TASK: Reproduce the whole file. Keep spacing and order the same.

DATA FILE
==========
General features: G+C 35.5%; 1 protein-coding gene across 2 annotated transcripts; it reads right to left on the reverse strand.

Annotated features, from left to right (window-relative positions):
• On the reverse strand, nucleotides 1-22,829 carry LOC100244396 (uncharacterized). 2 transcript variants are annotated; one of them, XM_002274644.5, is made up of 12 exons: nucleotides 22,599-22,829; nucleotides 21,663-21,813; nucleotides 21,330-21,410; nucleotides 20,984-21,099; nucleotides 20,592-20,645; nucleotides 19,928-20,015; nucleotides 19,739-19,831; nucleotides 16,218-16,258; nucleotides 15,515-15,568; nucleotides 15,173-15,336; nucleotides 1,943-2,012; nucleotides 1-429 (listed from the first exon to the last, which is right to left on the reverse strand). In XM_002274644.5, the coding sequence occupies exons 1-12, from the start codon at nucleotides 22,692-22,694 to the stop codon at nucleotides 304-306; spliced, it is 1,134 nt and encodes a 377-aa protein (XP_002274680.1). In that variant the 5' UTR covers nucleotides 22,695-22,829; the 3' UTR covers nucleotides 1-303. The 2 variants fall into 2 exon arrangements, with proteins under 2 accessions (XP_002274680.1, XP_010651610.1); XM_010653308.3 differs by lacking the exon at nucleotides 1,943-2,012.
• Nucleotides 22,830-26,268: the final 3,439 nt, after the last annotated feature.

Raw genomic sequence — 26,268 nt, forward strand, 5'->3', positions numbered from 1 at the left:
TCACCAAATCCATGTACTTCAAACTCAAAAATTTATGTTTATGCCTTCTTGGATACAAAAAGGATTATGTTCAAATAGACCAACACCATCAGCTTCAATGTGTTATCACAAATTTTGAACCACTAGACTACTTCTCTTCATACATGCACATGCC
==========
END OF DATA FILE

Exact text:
General features: G+C 35.5%; 1 protein-coding gene across 2 annotated transcripts; it reads right to left on the reverse strand.

Annotated features, from left to right (window-relative positions):
• On the reverse strand, nucleotides 1-22,829 carry LOC100244396 (uncharacterized). 2 transcript variants are annotated; one of them, XM_002274644.5, is made up of 12 exons: nucleotides 22,599-22,829; nucleotides 21,663-21,813; nucleotides 21,330-21,410; nucleotides 20,984-21,099; nucleotides 20,592-20,645; nucleotides 19,928-20,015; nucleotides 19,739-19,831; nucleotides 16,218-16,258; nucleotides 15,515-15,568; nucleotides 15,173-15,336; nucleotides 1,943-2,012; nucleotides 1-429 (listed from the first exon to the last, which is right to left on the reverse strand). In XM_002274644.5, the coding sequence occupies exons 1-12, from the start codon at nucleotides 22,692-22,694 to the stop codon at nucleotides 304-306; spliced, it is 1,134 nt and encodes a 377-aa protein (XP_002274680.1). In that variant the 5' UTR covers nucleotides 22,695-22,829; the 3' UTR covers nucleotides 1-303. The 2 variants fall into 2 exon arrangements, with proteins under 2 accessions (XP_002274680.1, XP_010651610.1); XM_010653308.3 differs by lacking the exon at nucleotides 1,943-2,012.
• Nucleotides 22,830-26,268: the final 3,439 nt, after the last annotated feature.

Raw genomic sequence — 26,268 nt, forward strand, 5'->3', positions numbered from 1 at the left:
TCACCAAATCCATGTACTTCAAACTCAAAAATTTATGTTTATGCCTTCTTGGATACAAAAAGGATTATGTTCAAATAGACCAACACCATCAGCTTCAATGTGTTATCACAAATTTTGAACCACTAGACTACTTCTCTTCATACATGCACATGCC